In our latest analysis, Mission decommission: The North Sea, we predicted at least 140 fields will cease production over the next 5 years and a total of £55 billion (real terms) will be spent on decommissioning the UK Continental Shelf. The story is far from over and there is an ongoing struggle for access to investment that will provide a reprieve in the near future. So what cuts have been made in the past year to push projects over the line?
North Sea investment reached record levels in 2014 as the industry rode the wave of US$100/bbl plus oil prices. Two years later, investment has fallen to a level not seen since 2010 as companies look to survive following the dramatic oil price drop. We have cut US$55 billion from our investment forecast in the North Sea between 2016 and 2020 with over 20 major projects re-scoped, deferred or cancelled. Yet, the down-turn has resulted in significant cost savings which should stimulate activity as the oil price starts to recover.
So where does the industry go from here?
The vast majority of cuts have come from pre Final Investment Decision (FID) projects i.e. those that have yet to be sanctioned. In the UK, we have removed over 1 billion barrels worth of these projects from a future pipeline already in decline. Cuts have been even more severe in Norway, though a much larger pipeline offers more discretionary spend to defer.
While we expect investment in Norway to recover towards the end of this decade, this is highly reliant on pre-FID projects being progressed.
In the UK, investment will continue to decline with a focus on cutting opex to maintain critical infrastructure and production from onstream fields.
With many fields in the UK operating at a loss,
15% of production has been cut from our
forecast between 2018 and 2020.
What cost savings have been achieved to push pre-FID projects over the line?
Cost deflation in the service sector has been evident with rig rates falling dramatically and lower subsea costs. But project optimisation has had the biggest impact and greenfield and brownfield pre-FID projects are best placed to take advantage. Generally we are seeing potential cost savings of 10%-40% depending on where they sit within the development cycle.
Boroujerdi explains: "It’s a case of the earlier the better. While all pre-FID projects have the opportunity to take advantage of reduced service sector costs, it's those at a pre-Front End Engineering Design (FEED) that can also be optimised resulting in bigger cost savings." Read more on the latest Upstream projects to achieve FID in our blog: Finding profitable projects at US$40-50/bbl.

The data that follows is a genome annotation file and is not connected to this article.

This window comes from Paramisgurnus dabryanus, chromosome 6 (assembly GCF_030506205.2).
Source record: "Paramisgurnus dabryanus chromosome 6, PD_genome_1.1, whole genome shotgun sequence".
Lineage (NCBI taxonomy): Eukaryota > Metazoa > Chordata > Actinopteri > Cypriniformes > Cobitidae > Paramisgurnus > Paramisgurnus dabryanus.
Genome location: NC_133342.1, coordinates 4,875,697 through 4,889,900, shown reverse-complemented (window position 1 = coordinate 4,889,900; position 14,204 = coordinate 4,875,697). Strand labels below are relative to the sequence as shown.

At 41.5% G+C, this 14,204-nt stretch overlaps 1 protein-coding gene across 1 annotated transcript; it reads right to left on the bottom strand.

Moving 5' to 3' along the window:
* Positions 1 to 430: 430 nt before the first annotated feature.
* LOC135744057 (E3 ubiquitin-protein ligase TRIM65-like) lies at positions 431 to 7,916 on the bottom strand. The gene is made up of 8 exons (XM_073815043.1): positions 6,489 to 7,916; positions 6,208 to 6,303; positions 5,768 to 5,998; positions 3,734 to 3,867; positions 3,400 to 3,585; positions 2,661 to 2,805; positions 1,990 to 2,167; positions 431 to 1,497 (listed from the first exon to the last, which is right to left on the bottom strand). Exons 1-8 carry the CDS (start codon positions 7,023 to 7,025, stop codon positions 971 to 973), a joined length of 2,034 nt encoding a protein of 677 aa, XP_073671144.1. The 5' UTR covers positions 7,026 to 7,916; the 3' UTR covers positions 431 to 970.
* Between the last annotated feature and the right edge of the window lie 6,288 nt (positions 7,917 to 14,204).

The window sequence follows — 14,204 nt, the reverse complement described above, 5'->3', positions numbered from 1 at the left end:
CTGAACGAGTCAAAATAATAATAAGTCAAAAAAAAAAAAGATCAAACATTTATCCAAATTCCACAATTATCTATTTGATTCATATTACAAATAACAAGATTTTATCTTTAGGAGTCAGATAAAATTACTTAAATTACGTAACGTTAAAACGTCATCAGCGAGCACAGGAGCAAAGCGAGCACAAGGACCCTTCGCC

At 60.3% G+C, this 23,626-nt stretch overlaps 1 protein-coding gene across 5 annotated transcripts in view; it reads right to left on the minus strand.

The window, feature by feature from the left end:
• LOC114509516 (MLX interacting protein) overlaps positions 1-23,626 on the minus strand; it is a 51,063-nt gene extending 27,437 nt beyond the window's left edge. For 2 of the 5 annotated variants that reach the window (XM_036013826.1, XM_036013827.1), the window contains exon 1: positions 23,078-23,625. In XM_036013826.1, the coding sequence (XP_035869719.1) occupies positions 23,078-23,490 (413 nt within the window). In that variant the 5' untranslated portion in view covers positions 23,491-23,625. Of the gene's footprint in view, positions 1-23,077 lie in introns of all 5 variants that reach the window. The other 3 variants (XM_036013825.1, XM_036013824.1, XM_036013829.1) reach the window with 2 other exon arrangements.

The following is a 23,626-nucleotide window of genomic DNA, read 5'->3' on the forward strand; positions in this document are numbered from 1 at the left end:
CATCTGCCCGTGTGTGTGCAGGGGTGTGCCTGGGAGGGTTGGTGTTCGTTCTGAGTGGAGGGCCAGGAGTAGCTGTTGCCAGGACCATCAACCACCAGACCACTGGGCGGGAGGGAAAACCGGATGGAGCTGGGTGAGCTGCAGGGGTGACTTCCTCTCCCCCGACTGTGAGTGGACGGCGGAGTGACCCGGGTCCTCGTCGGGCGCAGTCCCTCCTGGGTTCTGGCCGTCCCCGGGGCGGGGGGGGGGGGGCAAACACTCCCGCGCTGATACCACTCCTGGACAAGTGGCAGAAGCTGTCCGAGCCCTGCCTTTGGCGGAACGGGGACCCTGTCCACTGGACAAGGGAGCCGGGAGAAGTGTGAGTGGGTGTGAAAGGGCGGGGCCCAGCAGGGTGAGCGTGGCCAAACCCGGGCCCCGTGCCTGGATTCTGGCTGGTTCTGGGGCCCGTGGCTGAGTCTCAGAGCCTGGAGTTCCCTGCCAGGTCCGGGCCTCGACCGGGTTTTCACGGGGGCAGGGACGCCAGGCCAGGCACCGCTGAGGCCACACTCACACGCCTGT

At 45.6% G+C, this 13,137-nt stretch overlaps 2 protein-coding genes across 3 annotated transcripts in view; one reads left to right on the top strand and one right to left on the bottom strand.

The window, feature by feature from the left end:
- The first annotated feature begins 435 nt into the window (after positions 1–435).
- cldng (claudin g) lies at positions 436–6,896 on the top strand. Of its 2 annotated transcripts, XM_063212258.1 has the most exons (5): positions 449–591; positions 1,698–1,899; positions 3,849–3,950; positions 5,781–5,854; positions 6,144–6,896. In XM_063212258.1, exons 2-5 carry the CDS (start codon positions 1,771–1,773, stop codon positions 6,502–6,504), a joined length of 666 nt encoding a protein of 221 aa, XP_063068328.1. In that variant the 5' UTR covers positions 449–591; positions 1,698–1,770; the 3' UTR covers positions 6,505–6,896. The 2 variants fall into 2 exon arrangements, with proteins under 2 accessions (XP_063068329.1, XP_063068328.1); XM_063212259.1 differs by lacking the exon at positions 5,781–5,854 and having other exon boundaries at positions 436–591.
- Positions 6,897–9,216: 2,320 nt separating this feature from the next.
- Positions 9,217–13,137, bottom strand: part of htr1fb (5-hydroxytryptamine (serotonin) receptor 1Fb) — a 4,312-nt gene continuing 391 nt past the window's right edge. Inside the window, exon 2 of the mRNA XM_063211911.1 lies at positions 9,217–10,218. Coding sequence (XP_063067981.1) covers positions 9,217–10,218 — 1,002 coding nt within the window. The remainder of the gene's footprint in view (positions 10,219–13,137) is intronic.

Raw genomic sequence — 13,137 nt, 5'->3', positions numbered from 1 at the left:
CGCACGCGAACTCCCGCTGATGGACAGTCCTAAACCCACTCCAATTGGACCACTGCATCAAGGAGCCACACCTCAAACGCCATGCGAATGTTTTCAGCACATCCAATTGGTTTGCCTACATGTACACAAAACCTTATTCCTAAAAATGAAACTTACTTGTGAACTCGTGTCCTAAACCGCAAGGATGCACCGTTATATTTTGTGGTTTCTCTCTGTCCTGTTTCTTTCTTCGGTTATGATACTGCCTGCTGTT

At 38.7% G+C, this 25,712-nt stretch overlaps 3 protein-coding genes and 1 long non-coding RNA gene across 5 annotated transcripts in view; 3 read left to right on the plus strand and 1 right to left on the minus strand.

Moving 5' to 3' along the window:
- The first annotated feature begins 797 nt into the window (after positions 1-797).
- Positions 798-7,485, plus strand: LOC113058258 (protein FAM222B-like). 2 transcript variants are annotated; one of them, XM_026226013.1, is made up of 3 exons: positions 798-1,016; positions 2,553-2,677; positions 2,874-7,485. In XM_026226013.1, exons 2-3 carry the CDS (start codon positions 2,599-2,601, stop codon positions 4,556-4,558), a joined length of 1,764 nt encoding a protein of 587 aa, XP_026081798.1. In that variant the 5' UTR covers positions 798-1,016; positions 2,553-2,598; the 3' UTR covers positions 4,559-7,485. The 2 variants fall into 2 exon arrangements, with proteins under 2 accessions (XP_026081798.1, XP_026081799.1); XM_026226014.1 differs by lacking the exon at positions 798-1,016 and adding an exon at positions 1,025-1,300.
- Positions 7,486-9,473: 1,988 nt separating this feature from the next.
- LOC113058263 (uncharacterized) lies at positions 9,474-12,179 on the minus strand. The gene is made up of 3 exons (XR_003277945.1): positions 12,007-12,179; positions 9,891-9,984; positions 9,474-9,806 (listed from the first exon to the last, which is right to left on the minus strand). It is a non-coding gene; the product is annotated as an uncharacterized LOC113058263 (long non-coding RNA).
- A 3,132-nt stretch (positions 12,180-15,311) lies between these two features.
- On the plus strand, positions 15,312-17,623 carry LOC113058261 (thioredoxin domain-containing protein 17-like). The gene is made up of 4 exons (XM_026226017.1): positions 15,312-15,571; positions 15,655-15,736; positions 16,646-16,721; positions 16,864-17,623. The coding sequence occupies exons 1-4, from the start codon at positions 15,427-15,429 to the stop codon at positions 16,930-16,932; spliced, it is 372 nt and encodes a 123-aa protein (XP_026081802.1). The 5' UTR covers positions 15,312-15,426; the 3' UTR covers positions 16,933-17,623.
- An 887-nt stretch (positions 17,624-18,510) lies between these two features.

Statoil leads the way with leaner Johan Castberg design
A prime example of significant cost savings can be seen in the Arctic Johan Castberg project in the Norwegian Barents Sea. This 500 million barrel Statoil-operated field reached FEED stage in 2013 but was sent back to the drawing board in the hopes of achieving a more robust project in the current price environment. A leaner development scenario and more efficient drilling approach resulted in a cost reduction of US$6.2 billion (or 41%), reducing the breakeven price from US$80/bbl to US$55/bbl.
The development scenario has changed from a semi-submersible platform with a pipeline to shore, to a scaled down FPSO, resulting in US$2 billion in savings. Increased drilling efficiency accounted for large savings with fewer wells, reduced rig rates and a 30% decrease in drilling time. Johan Castberg is close to reaching FID, with operators targeting 2017.
Will the mature North Sea find a reprieve in the near future?
A lower for longer oil price, tighter corporate budgets and a general reluctance to spend still plague the area. Despite the large cost savings we've seen, we expect that most major North Sea projects won't reach FID until 2018 at the earliest, including Johan Castberg.
But there is hope for the North Sea yet
With Johan Castberg leading the charge, we expect 43 pre-FID projects to go ahead over the next 5-10 years. Though the recovery will take longer than expected, there is hope that things will turn around in the somewhat near future.
Find out more
Global upstream investment slashed by US$1 trillion: The impact of the drop in oil prices on global upstream development spend has been enormous. Companies have responded to the fall by deferring or cancelling projects.